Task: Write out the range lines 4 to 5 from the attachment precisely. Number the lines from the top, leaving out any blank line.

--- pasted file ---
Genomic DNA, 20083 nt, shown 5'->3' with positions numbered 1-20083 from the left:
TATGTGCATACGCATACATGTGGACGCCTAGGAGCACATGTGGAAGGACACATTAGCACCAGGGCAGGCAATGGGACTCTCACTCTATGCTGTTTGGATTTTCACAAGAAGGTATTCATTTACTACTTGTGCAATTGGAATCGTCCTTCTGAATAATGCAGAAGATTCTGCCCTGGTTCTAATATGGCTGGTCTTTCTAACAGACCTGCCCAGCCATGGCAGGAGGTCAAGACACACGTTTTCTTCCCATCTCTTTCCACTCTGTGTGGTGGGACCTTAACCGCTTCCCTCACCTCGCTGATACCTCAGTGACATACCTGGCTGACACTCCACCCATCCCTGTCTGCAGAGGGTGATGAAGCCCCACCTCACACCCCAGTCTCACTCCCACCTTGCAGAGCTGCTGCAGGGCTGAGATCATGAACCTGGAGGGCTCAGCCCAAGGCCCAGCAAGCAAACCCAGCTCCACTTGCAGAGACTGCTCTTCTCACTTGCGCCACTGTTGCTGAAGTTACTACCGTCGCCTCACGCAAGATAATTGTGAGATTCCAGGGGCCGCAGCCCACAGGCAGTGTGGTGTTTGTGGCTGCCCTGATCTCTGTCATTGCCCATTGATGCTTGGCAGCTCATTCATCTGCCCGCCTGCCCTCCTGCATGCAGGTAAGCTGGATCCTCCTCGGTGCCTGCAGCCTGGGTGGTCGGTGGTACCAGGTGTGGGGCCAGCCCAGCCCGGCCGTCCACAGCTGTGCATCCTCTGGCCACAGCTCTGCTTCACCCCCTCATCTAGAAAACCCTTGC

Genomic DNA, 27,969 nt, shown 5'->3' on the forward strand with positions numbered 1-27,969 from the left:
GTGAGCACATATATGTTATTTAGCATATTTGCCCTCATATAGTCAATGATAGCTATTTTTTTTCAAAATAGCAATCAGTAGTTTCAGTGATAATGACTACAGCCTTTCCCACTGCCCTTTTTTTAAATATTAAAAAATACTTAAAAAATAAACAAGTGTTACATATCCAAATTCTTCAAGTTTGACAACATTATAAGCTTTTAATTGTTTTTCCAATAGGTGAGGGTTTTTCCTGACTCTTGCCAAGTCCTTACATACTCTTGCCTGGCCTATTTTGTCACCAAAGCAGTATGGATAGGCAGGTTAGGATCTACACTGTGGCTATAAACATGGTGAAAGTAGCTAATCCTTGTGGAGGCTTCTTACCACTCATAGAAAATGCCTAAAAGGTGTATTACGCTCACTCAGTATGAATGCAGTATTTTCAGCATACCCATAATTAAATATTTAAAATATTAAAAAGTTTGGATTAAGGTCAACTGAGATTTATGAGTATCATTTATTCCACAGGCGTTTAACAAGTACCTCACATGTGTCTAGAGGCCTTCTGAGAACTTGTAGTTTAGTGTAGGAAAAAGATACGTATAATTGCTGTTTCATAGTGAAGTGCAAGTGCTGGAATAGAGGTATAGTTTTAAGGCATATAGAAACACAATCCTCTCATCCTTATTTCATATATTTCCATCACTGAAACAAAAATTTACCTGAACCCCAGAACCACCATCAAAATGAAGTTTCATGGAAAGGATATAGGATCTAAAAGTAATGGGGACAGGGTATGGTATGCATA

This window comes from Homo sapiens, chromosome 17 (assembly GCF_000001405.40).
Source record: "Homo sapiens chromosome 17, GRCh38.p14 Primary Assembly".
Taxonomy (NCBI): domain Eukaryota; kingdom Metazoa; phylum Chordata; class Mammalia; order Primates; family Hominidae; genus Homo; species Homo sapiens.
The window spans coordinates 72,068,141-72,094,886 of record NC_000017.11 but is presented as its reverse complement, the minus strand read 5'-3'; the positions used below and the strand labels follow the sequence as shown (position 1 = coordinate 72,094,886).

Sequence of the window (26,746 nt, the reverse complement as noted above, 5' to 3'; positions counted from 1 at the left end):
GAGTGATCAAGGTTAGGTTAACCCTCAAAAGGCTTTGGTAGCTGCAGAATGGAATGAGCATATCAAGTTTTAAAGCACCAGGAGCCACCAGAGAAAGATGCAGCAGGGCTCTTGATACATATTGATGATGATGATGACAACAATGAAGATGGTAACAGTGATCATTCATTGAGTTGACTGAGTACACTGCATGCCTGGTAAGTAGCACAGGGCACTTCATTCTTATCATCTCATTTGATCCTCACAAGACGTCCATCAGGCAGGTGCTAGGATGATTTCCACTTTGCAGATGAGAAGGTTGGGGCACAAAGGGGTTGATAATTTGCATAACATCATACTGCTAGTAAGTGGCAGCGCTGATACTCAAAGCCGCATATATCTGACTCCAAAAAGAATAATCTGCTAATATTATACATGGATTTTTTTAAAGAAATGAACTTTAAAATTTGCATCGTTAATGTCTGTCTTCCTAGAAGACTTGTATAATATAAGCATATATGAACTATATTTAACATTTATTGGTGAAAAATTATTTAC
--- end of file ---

GTGAGCACATATATGTTATTTAGCATATTTGCCCTCATATAGTCAATGATAGCTATTTTTTTTCAAAATAGCAATCAGTAGTTTCAGTGATAATGACTACAGCCTTTCCCACTGCCCTTTTTTTAAATATTAAAAAATACTTAAAAAATAAACAAGTGTTACATATCCAAATTCTTCAAGTTTGACAACATTATAAGCTTTTAATTGTTTTTCCAATAGGTGAGGGTTTTTCCTGACTCTTGCCAAGTCCTTACATACTCTTGCCTGGCCTATTTTGTCACCAAAGCAGTATGGATAGGCAGGTTAGGATCTACACTGTGGCTATAAACATGGTGAAAGTAGCTAATCCTTGTGGAGGCTTCTTACCACTCATAGAAAATGCCTAAAAGGTGTATTACGCTCACTCAGTATGAATGCAGTATTTTCAGCATACCCATAATTAAATATTTAAAATATTAAAAAGTTTGGATTAAGGTCAACTGAGATTTATGAGTATCATTTATTCCACAGGCGTTTAACAAGTACCTCACATGTGTCTAGAGGCCTTCTGAGAACTTGTAGTTTAGTGTAGGAAAAAGATACGTATAATTGCTGTTTCATAGTGAAGTGCAAGTGCTGGAATAGAGGTATAGTTTTAAGGCATATAGAAACACAATCCTCTCATCCTTATTTCATATATTTCCATCACTGAAACAAAAATTTACCTGAACCCCAGAACCACCATCAAAATGAAGTTTCATGGAAAGGATATAGGATCTAAAAGTAATGGGGACAGGGTATGGTATGCATA

This window comes from Homo sapiens, chromosome 17 (assembly GCF_000001405.40).